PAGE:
Transplanted from Michigan, City Center was born in the headphone space of a Brooklyn bedroom, shelved between boredom, loneliness, and every available corner of the audible spectrum. Fred Thomas (Saturday Looks Good to Me, Swimsuit, The Hive Dwellers) and Ryan Howard keep continually unraveling into an ever-expanding landscape of warmly washed-out psychedelia, where splintered samples and chillingly desolate drones somehow emerge in the form of soft summery pop songs.
Existing only in recordings and the occasional loftspace performance for much of it’s first year, the band became a duo and started touring more frequently in the beginning of 2009. Playing shows coast to coast with like-minded sound-collectors such as Grouper, Silk Flowers, Deerhoof, Gang Gang Dance and many others. While the band has only one official album, a self-titled treasure trove released on UK ambient-heavy label Type Records, their constant output has included several immediately sold-out 7″s, now eBay/Termbo fodder. Add to this their numerous CD-R’s, a handful of tapes, and hundreds of free songs shared on their blog, and one gets an idea of their prolific level of productivity.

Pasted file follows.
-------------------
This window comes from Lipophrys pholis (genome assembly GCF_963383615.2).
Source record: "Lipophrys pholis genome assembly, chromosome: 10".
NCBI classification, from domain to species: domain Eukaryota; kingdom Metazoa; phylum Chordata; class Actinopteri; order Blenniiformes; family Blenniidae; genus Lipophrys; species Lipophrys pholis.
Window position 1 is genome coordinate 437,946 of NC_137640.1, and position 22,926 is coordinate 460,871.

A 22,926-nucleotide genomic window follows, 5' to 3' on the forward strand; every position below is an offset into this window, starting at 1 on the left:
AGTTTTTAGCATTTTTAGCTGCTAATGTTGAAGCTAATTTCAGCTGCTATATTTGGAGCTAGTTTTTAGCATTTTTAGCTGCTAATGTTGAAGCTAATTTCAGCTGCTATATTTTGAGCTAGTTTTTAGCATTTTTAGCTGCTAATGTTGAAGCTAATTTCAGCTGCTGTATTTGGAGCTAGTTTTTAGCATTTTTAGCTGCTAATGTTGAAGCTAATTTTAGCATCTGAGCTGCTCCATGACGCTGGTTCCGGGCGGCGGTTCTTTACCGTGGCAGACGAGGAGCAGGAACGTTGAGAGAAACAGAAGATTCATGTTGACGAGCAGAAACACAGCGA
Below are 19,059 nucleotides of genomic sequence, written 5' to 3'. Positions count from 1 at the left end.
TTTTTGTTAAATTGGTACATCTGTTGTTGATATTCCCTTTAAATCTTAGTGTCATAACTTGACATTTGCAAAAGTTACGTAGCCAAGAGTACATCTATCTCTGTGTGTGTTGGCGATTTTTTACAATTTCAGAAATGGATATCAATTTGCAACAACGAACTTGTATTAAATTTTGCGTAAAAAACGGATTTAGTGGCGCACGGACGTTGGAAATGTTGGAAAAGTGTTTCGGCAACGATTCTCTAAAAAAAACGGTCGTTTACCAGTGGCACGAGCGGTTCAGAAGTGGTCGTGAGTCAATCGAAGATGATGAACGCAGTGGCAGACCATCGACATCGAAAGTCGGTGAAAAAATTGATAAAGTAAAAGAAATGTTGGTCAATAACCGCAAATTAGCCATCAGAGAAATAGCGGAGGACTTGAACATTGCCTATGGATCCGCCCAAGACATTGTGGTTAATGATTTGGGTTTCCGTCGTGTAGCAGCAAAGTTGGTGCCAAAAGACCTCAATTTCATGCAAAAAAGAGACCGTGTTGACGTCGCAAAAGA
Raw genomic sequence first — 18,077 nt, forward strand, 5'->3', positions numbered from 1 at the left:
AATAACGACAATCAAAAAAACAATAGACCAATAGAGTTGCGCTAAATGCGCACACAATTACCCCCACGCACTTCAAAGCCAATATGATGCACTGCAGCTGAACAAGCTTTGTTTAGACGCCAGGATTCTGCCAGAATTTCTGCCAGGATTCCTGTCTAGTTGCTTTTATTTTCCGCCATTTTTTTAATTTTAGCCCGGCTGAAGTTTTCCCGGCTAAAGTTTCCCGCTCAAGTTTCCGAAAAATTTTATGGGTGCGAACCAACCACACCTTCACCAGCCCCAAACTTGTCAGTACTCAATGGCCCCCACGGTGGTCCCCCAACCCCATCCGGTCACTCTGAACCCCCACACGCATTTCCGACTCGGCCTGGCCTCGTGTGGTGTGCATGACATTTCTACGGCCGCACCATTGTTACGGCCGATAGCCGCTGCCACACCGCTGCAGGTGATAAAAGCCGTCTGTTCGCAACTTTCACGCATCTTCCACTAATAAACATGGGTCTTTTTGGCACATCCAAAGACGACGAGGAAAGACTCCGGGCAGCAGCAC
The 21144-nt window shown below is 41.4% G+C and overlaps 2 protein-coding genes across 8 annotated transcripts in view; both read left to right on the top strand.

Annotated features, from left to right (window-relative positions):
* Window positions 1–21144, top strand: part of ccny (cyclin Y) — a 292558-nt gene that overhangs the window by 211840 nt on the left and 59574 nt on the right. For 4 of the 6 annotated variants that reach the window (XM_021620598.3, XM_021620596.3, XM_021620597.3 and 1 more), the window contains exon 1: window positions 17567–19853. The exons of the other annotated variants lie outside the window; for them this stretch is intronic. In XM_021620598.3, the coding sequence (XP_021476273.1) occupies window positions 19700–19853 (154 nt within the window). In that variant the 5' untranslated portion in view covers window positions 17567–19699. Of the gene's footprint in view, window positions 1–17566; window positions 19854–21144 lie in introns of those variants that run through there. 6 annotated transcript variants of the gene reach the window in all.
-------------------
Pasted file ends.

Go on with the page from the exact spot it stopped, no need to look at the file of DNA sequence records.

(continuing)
Ultimately two friends constantly open to exploring new sounds together, City Center creates a world of images that run the gamut from an endless sun — bleaching killer whale bones on the beach — to that almost always Halloween teen feeling; a lavish, diamond-encrusted tattoo across the chest, to the pure and bodiless acceptance of all things. This world of sounds is vast and detailed, and no participation in it goes unrewarded.
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From City Center’s full length album, Redeemer [KLP231], an attempt to retroactively understand growing up, with underwater thoughts about high school tortures, stoned spring days listening to headphones for the microscopic elements of beauty, true love in a way that knows no age or era and the next generation of all these things already projecting themselves into the future at an alarming rate…City Center - Redeemer
From City Center’s dub narcotic disco plate, Zen Kids [DBN117], which splinters guitars and chillingly desolate drones until it forms as a soft summery pop song…City Center - Zen Kids